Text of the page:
Definitely watching esbuild (basically babel but implemented in Go) and SWC (the same, but in Rust). Compile times cut from 47s to less than 1 second speak for themselves!

I’m using it on my current project. Loving it.

I’m currently organizing a roadmap for improving my full-stack skills. I work in JS with Node and React.

Does anyone have any opinion on whether I should spend time learning Deno and Typescript instead of digging deeper into what I already know? I find it hard to tell if Deno will start showing up in job descriptions in a few years, or if Node is so entrenched that it would only distract me from building on my current skills.

Master typescript and you will be rewarded greatly! It is a fantastic tool with a very high level of adoption already. It makes React significantly easier to write and refactor. You won’t ever go back to plain .js!

Deno is not relevant enough, I would wager 99.99% of the existing projects you might find yourself working on in the next few years will be using node somewhere in the stack. It shouldn’t be hard to pick up deno when it eventually does show up.

Now is possible to use many NPM packages in Deno, find out on the Web

Yes, this. Use TypeScript with Node and/or React.

Agreed, TS is a big productivity boost and is here to stay, definitely worth investing time into if you want to get further into JS ecosystem.

You can safely ignore Deno for the time being.

If you only ever worked in JS (browser and/or server), branch out. Try different things instead, it'll make you a better JS developer (and better developer in general) if you try to learn things that are far out from your current skill set. If you're into types, go for Haskell or Erlang. If you're into dynamic runtimes, go for Clojure or Smalltalk.

Great advice, but I think going for a more mainstream alternative would be a bit more suitable career-wise.

Typescript will completely change your productivity and is a massive game changer for JS. You don’t even have to learn much for it to add massive value.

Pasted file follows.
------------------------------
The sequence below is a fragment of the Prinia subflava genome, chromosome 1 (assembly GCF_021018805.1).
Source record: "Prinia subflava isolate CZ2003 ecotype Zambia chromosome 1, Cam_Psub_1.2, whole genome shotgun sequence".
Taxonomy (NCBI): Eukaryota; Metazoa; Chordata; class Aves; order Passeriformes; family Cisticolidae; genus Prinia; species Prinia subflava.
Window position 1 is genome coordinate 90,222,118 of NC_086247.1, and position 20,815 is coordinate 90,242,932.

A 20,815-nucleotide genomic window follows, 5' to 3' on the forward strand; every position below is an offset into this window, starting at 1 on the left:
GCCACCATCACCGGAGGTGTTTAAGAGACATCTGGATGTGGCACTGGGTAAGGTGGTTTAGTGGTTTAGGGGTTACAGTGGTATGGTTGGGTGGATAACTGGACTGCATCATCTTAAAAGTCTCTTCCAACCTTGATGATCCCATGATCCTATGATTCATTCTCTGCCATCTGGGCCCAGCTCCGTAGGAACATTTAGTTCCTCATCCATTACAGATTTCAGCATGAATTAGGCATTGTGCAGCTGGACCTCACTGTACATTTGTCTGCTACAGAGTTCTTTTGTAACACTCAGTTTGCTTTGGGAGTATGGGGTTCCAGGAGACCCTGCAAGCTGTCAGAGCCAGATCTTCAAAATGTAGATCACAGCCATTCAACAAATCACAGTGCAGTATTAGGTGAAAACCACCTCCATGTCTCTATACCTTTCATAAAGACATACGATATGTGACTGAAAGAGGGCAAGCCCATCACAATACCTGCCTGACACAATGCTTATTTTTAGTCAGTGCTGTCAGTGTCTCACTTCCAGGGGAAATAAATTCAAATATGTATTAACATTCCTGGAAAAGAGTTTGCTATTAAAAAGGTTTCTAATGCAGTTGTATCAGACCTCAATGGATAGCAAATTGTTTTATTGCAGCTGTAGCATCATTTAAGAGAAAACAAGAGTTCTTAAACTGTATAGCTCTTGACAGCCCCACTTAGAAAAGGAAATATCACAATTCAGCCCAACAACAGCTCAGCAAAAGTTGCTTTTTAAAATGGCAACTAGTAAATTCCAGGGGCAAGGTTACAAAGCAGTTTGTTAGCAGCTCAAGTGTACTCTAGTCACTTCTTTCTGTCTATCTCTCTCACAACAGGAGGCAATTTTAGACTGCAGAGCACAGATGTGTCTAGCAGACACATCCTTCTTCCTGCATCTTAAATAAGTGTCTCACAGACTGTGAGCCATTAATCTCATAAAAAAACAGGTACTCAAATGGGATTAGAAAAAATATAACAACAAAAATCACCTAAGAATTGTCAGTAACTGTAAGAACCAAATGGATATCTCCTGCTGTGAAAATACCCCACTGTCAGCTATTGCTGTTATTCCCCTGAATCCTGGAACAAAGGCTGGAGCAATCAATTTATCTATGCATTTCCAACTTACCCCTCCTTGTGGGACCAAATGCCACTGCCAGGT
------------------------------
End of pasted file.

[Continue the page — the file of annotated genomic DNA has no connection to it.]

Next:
I’m a huge fan, but I also think that merely leveraging type checking with jsdoc is powerful.

It also keeps me more honest because I’m not going through the trouble of typing a parameter or variable just to make it any.

Any good resource recommendations.

Youtube videos:

1. Clément Mihailescu has a good summary done in less than fifteen minutes.

2. FreeCodeCamp.org has a long video.

These developer roadmaps might be helpful :) https://roadmap.sh/

I'm not sure there's much to learn with Deno. It's typescript with a different import syntax, package management, and a different standard library.

Learn how to use Typescript, it's pervasive in the JS ecosystem and very easy to learn now.

Definitely learn Typescript type annotations/compilation pipeline.

Deno is still incompatible with JS ecosystem

Now is possible to use many NPM packages in Deno, find out on the Web

Interesting, I didn't know that. What's the catch?

The catch is that it works in a case by case basis. The most used libraries are there and work wonders, but things like the Vue compiler won't work with NPM transformations and are better off with a native port, like VNO

I honestly thought when they said "rising stars" they meant new, awesome projects. Instead it's the same old stuff everyone knows ranked on a metric that is tenuous at best.

Yeah, I wouldn't really consider many of these to be "rising stars". There were definitely some interesting libraries on here that I'd only heard mention of or not at all, but in what world are Angular or Node.js or even React "rising stars"?

As a somewhat fad averse engineer who has more or less settled into his own preferred toolchain for FE and BE JavaScript, I plan to invest some time in next.js, tailwind and emotion soon ish. Great to see the state of the art still being pushed. Might see how feasible porting my existing nodejs projects to deno is too.

I quite enjoy Tailwind, and have used it in several production projects.